When Governor Mike Huckabee visited a local school last winter, he hoisted a seventh-grader across his back like a sack of hominy grits and paraded around the gym. With the conviction of a preacher at a tent revival, Mr. Huckabee urged the students to change their ways. The 90-pound girl he carried illustrated how much weight he lost in one year.
Now the governor is carrying out what may be the nation's most ambitious crusade to put an entire state on a diet. He has launched a "Healthy Arkansas" initiative aimed at enlisting every one from business executives to school teachers in the battle against bulge. "If I can become fit and healthy, anyone can," says Huckabee, who lost 100 lbs. in a year.
He isn't the only chief executive targeting obesity. Georgia's governor threw away his Snickers bars when he issued a "Capital Challenge" to lose weight in 2003. The governor of Texas encouraged people to lace up sneakers to train for a 10K run. In South Carolina last week, the governor led a 170-mile bike ride.
But perhaps no one has tackled the caloric challenge facing Americans with quite the passion of Huckabee.
Promoting healthy eating and exercise has become a personal crusade for this governor living in the land of lard and lemonade. After being warned by physicians that he was dangerously overweight, Huckabee joined a weight-loss program and started running for the first time since junior high. Soon he was taking his suits to be altered.
"At first you can't believe your pants are getting this baggy," he says. "Then you try to belt them and the two back pockets come together."
Growing up a Southern Baptist, the governor jokes, he bowed his head over potlucks as often as he bowed his head in the pew.
"In the South, it's fried fish, fried okra, fried chicken, and pie, pie, pie," says Huckabee. No more. He's traded in potato chips for crisp apples and is a happier man for it.
Huckabee is unwavering in his commitment to introduce behavorial change in a state where convenience stores sell fried chicken alongside cigarettes. He wants children to bypass fried Twinkies at the state fair and wants adults to crush their cigarette habit. His concern lies in escalating healthcare costs - especially for the impoverished.
"We can't afford to keep being unhealthy," says Dr. Faye Boozman, director for the Arkansas Department of Health. "At this rate, Arkansas could foresee a future ... [without] paved roads or a decent education system because of escalating health costs."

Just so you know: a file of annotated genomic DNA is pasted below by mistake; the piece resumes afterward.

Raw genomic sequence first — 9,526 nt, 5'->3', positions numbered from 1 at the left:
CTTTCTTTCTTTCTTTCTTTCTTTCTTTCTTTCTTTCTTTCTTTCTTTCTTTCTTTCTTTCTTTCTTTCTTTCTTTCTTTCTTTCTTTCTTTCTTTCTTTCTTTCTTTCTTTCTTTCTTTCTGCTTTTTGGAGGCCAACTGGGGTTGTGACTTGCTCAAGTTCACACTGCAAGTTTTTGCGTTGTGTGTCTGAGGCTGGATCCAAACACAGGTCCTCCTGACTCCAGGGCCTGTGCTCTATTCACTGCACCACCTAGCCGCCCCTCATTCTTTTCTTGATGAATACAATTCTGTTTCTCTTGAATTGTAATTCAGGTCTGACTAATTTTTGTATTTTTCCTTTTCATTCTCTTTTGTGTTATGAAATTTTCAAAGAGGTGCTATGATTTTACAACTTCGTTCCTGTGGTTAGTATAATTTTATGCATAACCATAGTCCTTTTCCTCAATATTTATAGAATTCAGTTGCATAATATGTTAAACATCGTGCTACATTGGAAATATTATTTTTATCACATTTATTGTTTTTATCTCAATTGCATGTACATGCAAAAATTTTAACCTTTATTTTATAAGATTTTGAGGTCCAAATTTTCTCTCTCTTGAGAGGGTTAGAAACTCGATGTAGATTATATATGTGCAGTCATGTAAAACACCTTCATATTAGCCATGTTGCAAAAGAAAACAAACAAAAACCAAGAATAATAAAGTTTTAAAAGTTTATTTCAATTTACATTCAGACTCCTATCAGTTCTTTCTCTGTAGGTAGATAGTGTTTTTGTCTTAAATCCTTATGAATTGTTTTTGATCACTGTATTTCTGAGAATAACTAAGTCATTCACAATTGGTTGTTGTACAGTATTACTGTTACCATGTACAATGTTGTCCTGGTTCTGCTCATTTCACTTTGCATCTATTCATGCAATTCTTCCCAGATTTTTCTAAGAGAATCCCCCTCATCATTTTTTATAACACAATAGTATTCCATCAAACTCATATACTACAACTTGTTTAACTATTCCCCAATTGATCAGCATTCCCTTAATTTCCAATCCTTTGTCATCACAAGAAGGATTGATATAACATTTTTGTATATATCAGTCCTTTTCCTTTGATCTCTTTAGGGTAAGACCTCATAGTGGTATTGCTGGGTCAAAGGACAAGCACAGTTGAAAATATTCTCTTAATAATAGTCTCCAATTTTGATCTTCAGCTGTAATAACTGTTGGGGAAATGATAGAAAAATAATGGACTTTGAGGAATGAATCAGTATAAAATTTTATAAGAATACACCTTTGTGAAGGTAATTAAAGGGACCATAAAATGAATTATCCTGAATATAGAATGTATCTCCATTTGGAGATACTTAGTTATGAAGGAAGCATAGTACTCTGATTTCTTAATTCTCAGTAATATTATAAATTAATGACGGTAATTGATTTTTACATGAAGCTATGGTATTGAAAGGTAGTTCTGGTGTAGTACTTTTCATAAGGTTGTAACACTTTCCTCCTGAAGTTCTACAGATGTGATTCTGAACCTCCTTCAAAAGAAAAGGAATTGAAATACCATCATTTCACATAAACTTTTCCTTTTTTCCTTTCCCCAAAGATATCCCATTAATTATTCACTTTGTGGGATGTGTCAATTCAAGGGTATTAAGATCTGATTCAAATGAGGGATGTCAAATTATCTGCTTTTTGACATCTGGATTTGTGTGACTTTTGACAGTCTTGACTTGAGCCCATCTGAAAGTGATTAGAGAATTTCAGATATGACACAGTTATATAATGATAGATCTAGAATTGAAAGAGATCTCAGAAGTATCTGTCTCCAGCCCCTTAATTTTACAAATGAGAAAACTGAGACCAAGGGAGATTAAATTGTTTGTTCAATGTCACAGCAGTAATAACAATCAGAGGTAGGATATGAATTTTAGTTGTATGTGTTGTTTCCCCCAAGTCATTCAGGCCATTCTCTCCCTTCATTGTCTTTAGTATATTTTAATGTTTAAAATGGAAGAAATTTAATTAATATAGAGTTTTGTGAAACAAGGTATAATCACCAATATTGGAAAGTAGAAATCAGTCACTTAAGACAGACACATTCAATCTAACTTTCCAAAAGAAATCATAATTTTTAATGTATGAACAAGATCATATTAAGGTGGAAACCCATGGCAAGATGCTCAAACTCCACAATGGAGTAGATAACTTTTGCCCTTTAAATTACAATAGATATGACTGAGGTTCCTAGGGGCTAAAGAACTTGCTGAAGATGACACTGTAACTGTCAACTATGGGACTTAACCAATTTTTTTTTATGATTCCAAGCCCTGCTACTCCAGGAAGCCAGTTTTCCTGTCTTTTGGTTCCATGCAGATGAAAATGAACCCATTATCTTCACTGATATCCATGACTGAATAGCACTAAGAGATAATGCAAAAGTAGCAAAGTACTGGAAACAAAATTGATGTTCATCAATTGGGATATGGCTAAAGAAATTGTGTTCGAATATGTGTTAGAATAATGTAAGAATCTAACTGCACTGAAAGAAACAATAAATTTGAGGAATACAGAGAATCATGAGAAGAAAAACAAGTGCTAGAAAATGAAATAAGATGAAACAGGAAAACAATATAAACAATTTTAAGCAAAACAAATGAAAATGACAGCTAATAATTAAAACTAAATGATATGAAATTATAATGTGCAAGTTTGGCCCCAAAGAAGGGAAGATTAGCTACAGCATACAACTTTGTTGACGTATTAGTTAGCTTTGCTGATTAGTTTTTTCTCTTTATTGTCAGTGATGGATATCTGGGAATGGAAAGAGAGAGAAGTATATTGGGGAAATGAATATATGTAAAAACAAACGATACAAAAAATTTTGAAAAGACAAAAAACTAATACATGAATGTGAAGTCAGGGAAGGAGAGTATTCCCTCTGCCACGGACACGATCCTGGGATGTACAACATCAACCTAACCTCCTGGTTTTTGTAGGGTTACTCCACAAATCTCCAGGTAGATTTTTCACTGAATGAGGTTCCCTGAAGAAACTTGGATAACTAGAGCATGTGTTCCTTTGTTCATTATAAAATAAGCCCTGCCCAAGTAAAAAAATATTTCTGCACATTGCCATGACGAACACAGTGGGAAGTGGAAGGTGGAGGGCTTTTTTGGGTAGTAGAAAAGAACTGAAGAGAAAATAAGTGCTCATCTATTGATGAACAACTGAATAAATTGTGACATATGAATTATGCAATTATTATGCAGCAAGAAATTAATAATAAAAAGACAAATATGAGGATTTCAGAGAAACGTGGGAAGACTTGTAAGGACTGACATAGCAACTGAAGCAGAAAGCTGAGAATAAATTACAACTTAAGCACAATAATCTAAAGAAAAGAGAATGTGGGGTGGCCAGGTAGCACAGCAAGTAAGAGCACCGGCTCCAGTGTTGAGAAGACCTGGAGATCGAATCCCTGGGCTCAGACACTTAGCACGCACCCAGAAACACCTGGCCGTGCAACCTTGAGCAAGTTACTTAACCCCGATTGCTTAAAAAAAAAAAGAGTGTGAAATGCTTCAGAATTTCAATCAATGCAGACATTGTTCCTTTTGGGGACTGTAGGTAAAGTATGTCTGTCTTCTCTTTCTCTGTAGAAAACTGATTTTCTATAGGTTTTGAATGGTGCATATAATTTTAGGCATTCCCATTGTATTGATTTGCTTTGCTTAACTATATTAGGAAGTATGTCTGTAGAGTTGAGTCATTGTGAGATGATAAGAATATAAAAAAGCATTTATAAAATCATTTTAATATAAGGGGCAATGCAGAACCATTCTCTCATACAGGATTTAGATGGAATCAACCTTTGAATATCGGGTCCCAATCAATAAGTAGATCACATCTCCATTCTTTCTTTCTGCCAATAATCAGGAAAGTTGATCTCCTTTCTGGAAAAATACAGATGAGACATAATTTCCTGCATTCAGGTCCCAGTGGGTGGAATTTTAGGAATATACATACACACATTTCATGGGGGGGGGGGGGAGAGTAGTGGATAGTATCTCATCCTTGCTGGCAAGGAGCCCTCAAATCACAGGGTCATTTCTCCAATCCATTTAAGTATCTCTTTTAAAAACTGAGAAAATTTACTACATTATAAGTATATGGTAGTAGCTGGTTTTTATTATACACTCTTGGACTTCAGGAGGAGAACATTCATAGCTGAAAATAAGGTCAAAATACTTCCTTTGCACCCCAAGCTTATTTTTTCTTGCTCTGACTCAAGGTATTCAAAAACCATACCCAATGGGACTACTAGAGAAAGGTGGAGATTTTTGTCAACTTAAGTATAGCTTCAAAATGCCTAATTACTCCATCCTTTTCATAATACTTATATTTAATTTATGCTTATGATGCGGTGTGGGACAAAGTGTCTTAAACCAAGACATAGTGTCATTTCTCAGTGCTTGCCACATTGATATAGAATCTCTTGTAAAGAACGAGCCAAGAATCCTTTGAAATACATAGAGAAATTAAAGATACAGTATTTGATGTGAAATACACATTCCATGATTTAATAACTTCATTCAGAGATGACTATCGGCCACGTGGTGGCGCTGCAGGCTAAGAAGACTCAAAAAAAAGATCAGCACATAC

Arkansas isn't alone in its obesity battle. In 1991, only four states - Louisiana, Mississippi, Michigan, and West Virginia - had a 15 percent or greater of their population considered obese. By 2001, only one state, Colorado, remained under that 15 percent. Arkansans' myriad chronic health ailments induced by obesity and smoking top national charts. (Twenty-six percent of Arkansas adults smoke, as does 35 percent of its high school population.)
Huckabee, who runs and cycles daily, once ignored healthy meal choices and disdained exercise. That changed after a diabetes diagnosis. "Certainly now I have to make some choices about what I eat, like grill instead of fried, and getting up to exercise, but when you feel good, you want to do this."
The governor is constantly looking for new ways to spread his health message.
Last week, smoking within 25 feet of state agency entrances was banned. Each state agency will also begin to study a potential smoking ban on all state property. The University of Arkansas for Medical Sciences and the state Health Department has already announced a ban on all smoking on their campuses.
"We would like to see a more assertive approach like New York City, a potential ban on smoking in all public places, and a bumped up cigarette tax," says Dr. David Bourne, medical director for the state Health Department, who often lobbies for stricter smoking regulations.
Arkansas has also become one of the first in the nation to expand Medicaid coverage to include nicotine patches and counseling.
The governor hopes to expand his initiatives to the private sector, especially Arkansas-based businesses like Tyson and Wal-Mart. He's already making inroads. At J.B. Hunt Transport Services, Inc., a large northwest Arkansas trucking operation, the company recently identified health insurance expenditures affected by unhealthy lifestyles. Now, employees receive health counseling and advice.
"We're saving millions of dollars in medical costs," says Mark Greenway of J.B. Hunt's human resources. "We're building a healthier workforce that misses fewer days of work."
Huckabee is also finding a national audience. Last month, Huckabee addressed the Department of Health and Human Services on preventive healthcare. Next month, he will speak at a national obesity summit in Williamsburg, Va.
"[But] this isn't about me or government being the grease police," Huckabee says. "I'm the last person who wants to be preaching or be a fanatic."
• Material from the Associated Press was used in this report.